spring are still seen the brick platforms and curbs where the water pots resteJ." From the siza of the bricks, which 
"appear to be the half bricks of NaramSin," the spring existed at the time of this great builder. " After the court 
had become filled to a depth of about 1 m , a diagonal wall of burned bricks, 5 J m. loag, six courses high, placed on 
a raised base of clay, was built before the spring to divert the course of drifiing sand and debris from the court." 

'Cf. II J{. 50, 29 a, b. The inner fortification (duru) was called Imgur-Marduk {ibidem, 23 a, b). Of. Delilzsch, 
Vio lag das Paradiesf p. 221. Both names seem to be of comparatively late date and cannot be applied to Naiam Sin's 
fortifications. According to II R. .50, 30f, a, b, two other names existed for the outer wall {shaVsu). 


bricks, was raised to an unknown height.^ We may well ask in amazement, Who was 
the builder of this gigantic wall, constructed, as it seems, ana um sate ? Nobody else 
than the great liTaram-Sin, whom Niebuhr of Berlin finds hard to regard as a histori- 
cal person ! Perhaps this scholar will now release me from presenting " wirkliche 
Inschriften politischer nnd als soleher glaubhafter- Natur, damit man ihrer [namely, 
Sargon's and Naram-Sin's] einstmaligen Existenz vollkommen traue." ' The bricks 
had exactly the same abnormal size as the burned biicks of the pavement below the 
ziggui-rat and, in addition, although unbaked, bore N'aram-Sin's usual stamped inscrip- 
tion of three lines. " They are dark gray in color, firm in texture and of regular form. 
In quality they are unsurpassed by the work of any later king, constituting by far the 
most solid and tenacious mass of unbaked brick that we have ever attempted to cut 
our way through." ' A large number of " solid and hollow terra-cotta cones in great 
variety of form and color," ' and many fragments of water spouts were found in the 
debris at the bottom of the decaying wall. The former, as in Erech,'' were used for 
decoration, the latter apparently for the drainage of the rampart.^ Possibly there 
were buildings of some kind on the spacious and airy summit of the wall,^ although 
nothing points definitely to their previous existence. 

' I have summarized the details of Haynes's report, according to which the original base was c. 5 m. high and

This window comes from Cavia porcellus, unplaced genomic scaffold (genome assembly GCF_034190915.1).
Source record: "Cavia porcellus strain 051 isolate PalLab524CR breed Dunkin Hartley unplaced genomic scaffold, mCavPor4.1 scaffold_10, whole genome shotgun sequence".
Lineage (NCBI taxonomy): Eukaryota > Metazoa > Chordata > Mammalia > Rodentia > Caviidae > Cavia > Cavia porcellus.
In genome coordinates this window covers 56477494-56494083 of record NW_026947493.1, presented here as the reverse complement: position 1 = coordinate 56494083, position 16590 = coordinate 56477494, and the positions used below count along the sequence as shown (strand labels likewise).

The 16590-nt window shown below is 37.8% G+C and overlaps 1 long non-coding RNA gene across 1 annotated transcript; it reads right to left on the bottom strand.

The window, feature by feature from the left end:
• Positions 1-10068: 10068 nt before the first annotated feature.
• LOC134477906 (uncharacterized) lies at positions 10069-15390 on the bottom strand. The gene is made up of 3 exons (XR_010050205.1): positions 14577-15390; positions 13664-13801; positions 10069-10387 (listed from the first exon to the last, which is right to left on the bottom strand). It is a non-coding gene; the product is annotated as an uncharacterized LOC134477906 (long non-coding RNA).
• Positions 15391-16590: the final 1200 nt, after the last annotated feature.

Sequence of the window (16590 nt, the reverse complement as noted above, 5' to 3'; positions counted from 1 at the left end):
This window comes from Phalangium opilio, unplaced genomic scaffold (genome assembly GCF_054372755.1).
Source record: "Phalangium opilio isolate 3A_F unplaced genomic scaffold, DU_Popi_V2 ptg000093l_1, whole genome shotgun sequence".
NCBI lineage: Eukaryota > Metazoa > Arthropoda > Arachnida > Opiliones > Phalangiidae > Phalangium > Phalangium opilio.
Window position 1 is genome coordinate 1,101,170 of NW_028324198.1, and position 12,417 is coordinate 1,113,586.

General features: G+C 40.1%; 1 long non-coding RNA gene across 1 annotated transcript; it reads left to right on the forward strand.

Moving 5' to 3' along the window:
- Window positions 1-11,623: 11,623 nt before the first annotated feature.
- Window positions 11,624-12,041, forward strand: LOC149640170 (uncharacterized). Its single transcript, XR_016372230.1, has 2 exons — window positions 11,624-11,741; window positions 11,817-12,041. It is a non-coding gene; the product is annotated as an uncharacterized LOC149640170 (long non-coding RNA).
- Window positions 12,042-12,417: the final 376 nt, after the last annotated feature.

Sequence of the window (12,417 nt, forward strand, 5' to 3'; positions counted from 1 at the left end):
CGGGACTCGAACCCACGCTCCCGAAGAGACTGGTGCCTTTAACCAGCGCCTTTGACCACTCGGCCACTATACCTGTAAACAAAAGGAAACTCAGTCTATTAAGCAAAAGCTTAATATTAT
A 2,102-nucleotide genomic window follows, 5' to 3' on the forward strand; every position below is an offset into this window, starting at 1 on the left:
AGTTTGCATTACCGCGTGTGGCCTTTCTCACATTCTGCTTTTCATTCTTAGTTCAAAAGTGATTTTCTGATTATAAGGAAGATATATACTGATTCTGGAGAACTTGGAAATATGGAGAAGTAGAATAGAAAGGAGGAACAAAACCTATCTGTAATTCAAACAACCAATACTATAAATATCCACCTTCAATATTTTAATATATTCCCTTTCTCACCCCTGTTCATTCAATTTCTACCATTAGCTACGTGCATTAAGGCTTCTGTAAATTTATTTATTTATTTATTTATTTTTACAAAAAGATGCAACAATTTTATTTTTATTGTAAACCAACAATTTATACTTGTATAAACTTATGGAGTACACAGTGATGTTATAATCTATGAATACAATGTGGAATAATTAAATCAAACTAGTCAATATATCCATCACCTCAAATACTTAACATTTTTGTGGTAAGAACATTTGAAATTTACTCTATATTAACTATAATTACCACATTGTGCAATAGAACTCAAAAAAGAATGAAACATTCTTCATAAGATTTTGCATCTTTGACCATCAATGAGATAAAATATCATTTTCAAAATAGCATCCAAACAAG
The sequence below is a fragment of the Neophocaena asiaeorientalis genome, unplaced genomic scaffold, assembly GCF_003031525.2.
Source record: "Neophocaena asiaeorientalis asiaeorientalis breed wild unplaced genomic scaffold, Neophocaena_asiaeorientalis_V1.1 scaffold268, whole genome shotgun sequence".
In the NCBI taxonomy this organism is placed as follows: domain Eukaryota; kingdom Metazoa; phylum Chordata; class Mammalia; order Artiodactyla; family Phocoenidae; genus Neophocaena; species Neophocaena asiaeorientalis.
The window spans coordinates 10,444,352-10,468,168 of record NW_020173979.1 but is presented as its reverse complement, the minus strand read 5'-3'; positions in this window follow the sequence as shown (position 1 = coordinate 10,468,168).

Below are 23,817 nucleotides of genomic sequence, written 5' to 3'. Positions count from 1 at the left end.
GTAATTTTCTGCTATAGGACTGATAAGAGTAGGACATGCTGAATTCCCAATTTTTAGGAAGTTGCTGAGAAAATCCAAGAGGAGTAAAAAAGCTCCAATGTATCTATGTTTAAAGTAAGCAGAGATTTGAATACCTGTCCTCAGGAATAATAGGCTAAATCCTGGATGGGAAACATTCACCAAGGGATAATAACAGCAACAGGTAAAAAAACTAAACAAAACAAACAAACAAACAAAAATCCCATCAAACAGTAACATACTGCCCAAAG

c. 10.75 m. wide. " Directly upon this foundation Naram-Sin began to build his wall, 10.75 m. wide and six courses 
high. For some reason unknown to us, the builder changed his plan at this point and widened the wall by an addition 
of c. 3 m. in thickness to the inner face of the wall, making the entire thickness or width of the wall c. 13.75 m. 
This addition, like the original foundation, was built of worked clay mixed with cut straw, and from the clay bed was 
built up to the top of the moulded brick wall, making a new and wider base, c. 5.5 m. high by c. 13.7.) m. wide. Upon 
this new and widened base a new wall of equal width was built by Naram-Sin, whose stamped bricks attest his work- 
manship. In the construction of the original base, c. 5 m. high and c. 10.75 m. wide, there is nothing to furnish a clue 
to its authorship " (Report of August 3, 1895). In the same letter Ilaynes argues very plausibly, as follows : " Had 
the superstructure been built upon the original base, as it was begun, it would naturally appear that the entire struc- 
ture from its foundation was tlic work of NaramSin ; yet because NaiamSin changed the proportions of the wall, it 
may with some show of reason be assumed that NaramSin himself began to build upon the foundation of a prede- 
cessor, perhaps of his father Sargon, with the intention of completing the original design, and that his own ideas then 
began to fix upon a different or at least upon a larger plan requiring a wider base to build upon."